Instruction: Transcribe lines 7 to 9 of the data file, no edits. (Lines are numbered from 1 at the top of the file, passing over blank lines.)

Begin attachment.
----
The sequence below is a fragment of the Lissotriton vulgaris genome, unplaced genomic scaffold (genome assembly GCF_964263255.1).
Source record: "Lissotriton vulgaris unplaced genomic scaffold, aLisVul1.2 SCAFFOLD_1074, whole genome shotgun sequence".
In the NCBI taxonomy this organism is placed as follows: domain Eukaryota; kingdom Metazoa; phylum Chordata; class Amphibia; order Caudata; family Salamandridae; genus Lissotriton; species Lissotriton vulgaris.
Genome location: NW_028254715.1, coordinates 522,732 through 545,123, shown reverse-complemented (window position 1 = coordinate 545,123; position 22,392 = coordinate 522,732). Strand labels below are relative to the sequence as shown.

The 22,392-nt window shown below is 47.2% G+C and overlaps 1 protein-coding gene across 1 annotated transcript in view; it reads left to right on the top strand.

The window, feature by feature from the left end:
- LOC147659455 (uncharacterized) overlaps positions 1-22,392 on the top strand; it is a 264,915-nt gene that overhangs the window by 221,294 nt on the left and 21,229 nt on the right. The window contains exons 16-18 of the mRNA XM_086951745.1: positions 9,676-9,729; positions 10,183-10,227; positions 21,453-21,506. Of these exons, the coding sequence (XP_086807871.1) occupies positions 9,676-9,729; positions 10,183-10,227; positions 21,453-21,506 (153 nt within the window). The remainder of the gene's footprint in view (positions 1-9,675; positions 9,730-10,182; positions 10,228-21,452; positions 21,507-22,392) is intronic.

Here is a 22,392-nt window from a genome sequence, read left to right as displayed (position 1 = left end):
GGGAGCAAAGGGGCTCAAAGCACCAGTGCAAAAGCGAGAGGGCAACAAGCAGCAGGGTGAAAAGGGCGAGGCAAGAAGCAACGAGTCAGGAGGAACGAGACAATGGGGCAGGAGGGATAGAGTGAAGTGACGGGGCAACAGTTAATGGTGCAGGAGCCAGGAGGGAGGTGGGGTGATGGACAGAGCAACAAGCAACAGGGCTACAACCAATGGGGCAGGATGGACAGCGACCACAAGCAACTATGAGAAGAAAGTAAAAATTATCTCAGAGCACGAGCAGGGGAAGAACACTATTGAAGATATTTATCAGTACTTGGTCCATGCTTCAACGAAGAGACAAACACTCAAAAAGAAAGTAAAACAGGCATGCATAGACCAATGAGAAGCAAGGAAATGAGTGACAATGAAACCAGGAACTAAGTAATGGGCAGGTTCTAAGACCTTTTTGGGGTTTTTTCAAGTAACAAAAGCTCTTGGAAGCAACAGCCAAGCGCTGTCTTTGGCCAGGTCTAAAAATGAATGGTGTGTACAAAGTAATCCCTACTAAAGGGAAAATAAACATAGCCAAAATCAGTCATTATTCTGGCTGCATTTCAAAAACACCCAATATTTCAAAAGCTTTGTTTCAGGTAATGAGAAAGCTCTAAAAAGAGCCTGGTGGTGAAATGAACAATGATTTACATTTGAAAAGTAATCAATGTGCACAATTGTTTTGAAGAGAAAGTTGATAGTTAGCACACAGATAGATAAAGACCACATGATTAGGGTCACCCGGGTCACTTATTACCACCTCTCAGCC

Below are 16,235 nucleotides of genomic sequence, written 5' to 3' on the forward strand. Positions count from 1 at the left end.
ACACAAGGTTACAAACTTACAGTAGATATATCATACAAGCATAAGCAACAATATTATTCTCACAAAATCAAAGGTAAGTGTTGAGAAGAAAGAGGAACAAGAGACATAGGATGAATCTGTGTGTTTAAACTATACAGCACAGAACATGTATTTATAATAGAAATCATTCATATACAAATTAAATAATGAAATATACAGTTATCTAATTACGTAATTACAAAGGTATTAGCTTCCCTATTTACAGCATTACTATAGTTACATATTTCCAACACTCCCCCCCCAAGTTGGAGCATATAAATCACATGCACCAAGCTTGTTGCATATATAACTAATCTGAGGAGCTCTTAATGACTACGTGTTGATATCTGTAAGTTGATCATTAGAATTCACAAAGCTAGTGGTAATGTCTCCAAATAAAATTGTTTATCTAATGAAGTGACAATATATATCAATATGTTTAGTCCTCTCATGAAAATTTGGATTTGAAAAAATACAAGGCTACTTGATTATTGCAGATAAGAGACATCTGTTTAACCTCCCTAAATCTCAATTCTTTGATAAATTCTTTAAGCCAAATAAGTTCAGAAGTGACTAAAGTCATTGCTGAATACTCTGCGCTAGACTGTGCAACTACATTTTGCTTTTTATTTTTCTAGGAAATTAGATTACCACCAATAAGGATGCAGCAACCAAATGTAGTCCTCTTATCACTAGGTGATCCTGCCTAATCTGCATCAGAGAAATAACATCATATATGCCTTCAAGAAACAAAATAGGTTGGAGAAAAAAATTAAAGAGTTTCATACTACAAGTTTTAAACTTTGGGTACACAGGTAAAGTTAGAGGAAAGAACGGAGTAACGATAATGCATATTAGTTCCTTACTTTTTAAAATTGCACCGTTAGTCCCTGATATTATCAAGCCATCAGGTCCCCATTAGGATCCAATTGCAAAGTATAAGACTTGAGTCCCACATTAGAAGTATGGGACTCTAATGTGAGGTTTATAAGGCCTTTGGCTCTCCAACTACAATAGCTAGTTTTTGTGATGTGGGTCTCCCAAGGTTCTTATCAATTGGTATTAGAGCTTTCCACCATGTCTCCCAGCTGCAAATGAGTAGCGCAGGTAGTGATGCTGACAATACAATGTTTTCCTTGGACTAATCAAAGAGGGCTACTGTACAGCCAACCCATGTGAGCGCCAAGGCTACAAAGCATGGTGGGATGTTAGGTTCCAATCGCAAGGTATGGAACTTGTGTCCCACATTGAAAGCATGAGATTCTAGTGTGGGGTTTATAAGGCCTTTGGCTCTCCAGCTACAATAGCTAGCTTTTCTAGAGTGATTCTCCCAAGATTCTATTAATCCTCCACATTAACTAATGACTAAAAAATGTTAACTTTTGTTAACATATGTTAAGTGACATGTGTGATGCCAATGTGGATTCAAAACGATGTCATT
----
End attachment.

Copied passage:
- LOC147659455 (uncharacterized) overlaps positions 1-22,392 on the top strand; it is a 264,915-nt gene that overhangs the window by 221,294 nt on the left and 21,229 nt on the right. The window contains exons 16-18 of the mRNA XM_086951745.1: positions 9,676-9,729; positions 10,183-10,227; positions 21,453-21,506. Of these exons, the coding sequence (XP_086807871.1) occupies positions 9,676-9,729; positions 10,183-10,227; positions 21,453-21,506 (153 nt within the window). The remainder of the gene's footprint in view (positions 1-9,675; positions 9,730-10,182; positions 10,228-21,452; positions 21,507-22,392) is intronic.

Here is a 22,392-nt window from a genome sequence, read left to right as displayed (position 1 = left end):
GGGAGCAAAGGGGCTCAAAGCACCAGTGCAAAAGCGAGAGGGCAACAAGCAGCAGGGTGAAAAGGGCGAGGCAAGAAGCAACGAGTCAGGAGGAACGAGACAATGGGGCAGGAGGGATAGAGTGAAGTGACGGGGCAACAGTTAATGGTGCAGGAGCCAGGAGGGAGGTGGGGTGATGGACAGAGCAACAAGCAACAGGGCTACAACCAATGGGGCAGGATGGACAGCGACCACAAGCAACTATGAGAAGAAAGTAAAAATTATCTCAGAGCACGAGCAGGGGAAGAACACTATTGAAGATATTTATCAGTACTTGGTCCATGCTTCAACGAAGAGACAAACACTCAAAAAGAAAGTAAAACAGGCATGCATAGACCAATGAGAAGCAAGGAAATGAGTGACAATGAAACCAGGAACTAAGTAATGGGCAGGTTCTAAGACCTTTTTGGGGTTTTTTCAAGTAACAAAAGCTCTTGGAAGCAACAGCCAAGCGCTGTCTTTGGCCAGGTCTAAAAATGAATGGTGTGTACAAAGTAATCCCTACTAAAGGGAAAATAAACATAGCCAAAATCAGTCATTATTCTGGCTGCATTTCAAAAACACCCAATATTTCAAAAGCTTTGTTTCAGGTAATGAGAAAGCTCTAAAAAGAGCCTGGTGGTGAAATGAACAATGATTTACATTTGAAAAGTAATCAATGTGCACAATTGTTTTGAAGAGAAAGTTGATAGTTAGCACACAGATAGATAAAGACCACATGATTAGGGTCACCCGGGTCACTTATTACCACCTCTCAGCC